Credit Card Interest - Is It Worth It?
Credit cards can be a life-saver when unexpected expenses occur, and you need a short term solution. However, without careful spending habits, you can quickly find yourself in over your head when it comes to credit card debt.
According to the Federal Reserve, revolving consumer credit debt reached $1.057 trillion as of March 2019. With an average credit card balance of $6,354, Americans are paying thousands in credit card fees each year. In this post, we're going to discuss credit card interest and why you should avoid it — if you can.
What Is Credit Card Interest?
When you buy things with a credit card, your purchases are subject to the Annual Percentage Rate — colloquially known as the APR. This number varies, based on several different factors such as the type of card you have, and how good your credit score is. Although your APR is expressed annually, credit card companies typically apply it to your monthly statement.
Credit cards with a variable interest rate, are also subject to the Prime Rate. The Prime Rate is three percentage points above the federal funds rate.
It's important to note that credit card companies also tend to charge different interest rates and charges for cash advances and balance transfers. You may also be subject to a higher penalty interest rate if you do not make your payments on time.
How Is Credit Card Interest Calculated?
Credit card interest can be calculated by dividing your APR by 365 and multiplying your balance by the answer, to find your daily interest charge.
If your credit card APR is 18%, you will have a daily rate of .04931507%. A balance of $1500 at this interest rate will increase by approximately 73c daily. This amount is added each day to find your monthly total — which would equate to a balance of $1521.90 to at the end of the month.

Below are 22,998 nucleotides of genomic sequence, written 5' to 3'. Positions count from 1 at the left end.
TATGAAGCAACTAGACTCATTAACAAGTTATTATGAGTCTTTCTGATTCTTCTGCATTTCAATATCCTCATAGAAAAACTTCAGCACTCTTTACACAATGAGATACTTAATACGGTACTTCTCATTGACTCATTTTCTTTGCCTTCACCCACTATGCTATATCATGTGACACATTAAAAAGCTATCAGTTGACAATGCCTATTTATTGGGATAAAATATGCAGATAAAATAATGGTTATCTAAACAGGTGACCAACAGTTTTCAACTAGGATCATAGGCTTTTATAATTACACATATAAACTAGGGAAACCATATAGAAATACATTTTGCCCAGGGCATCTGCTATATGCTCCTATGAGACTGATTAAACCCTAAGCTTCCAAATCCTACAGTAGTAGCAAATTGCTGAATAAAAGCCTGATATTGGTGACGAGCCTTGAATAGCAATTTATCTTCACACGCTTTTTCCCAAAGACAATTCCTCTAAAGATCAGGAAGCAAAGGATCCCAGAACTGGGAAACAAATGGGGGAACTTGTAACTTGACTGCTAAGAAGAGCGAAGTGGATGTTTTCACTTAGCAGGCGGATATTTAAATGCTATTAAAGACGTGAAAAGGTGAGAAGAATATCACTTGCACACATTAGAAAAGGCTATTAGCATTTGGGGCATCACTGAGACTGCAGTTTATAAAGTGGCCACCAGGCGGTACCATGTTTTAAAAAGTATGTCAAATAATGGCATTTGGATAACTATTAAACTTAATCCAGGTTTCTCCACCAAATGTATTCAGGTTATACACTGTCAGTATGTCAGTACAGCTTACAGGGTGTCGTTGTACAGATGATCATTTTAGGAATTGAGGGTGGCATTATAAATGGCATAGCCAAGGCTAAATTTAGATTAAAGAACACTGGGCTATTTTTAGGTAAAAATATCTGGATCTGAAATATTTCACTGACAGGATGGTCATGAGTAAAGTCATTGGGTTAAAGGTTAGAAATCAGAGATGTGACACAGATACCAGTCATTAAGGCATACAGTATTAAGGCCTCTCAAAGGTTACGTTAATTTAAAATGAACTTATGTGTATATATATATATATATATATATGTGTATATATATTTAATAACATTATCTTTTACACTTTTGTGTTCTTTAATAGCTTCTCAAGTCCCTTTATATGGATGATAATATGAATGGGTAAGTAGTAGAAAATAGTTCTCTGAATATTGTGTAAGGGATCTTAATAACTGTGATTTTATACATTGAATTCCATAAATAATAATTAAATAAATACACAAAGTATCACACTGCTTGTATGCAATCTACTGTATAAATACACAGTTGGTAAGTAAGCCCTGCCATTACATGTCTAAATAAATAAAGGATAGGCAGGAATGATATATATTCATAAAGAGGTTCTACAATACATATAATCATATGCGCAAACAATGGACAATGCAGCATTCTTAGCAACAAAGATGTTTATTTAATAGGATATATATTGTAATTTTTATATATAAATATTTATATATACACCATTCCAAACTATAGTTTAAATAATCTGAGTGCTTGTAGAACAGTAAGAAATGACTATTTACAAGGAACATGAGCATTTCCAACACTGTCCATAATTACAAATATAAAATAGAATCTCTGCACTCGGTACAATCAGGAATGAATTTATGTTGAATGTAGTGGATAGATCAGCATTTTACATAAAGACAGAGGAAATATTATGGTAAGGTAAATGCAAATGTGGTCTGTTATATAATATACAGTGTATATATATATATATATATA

Paying with a credit card can sometimes make sense — for example, if you're trying to build up your credit, or if you can pay it off your balance quickly. However, if you fail to pay off your outstanding balance in full each month, the interest will be compounded. This can make it increasingly difficult to get out of debt.
What Are The Consequences Of Credit Card Debt?
Besides the stress of having to make repayments, credit card debt can also negatively impact your credit score. In order to avoid your credit score being lowered, you should aim to keep your account balances below 30% of your available credit limit.
It is also vital to make the minimum payment of your outstanding balance on time each month. If you fail to pay in a timely manner, your credit score will fall drastically, as lenders will view you as a risky borrower — making it difficult to get credit in the future.
How To Save Money On Credit Card Interest
Only spending what you can afford, and paying your balance off in full each month is the best way to avoid credit card interest. Credit card companies typically offer a grace period in which they don't apply interest — as long as you have no outstanding balance.
It's crucial to check your credit card agreement to understand the terms and conditions of your lending fully.
If you'd like some general financial advice and useful tips on how you can work your way out of credit card debt, check out our podcast.
All information and materials in this article are for educational purposes only. Opinions expressed in this article are based on information considered reliable, but The Daily Money Show cannot guarantee the accuracy of the information nor should it be relied upon. The information discussed in this article should not be used as a recommendation to buy or sell securities nor should it be taken as investment advice. The Daily Money Show is not a Registered Investment Advisor or Broker Dealer. The Daily Money Show is not an accounting firm and does not give tax advice regarding any security or real estate transaction. You may want to consult with an accountant, attorney, real estate agent or financial advisor before proceeding with any transaction regarding securities or real estate.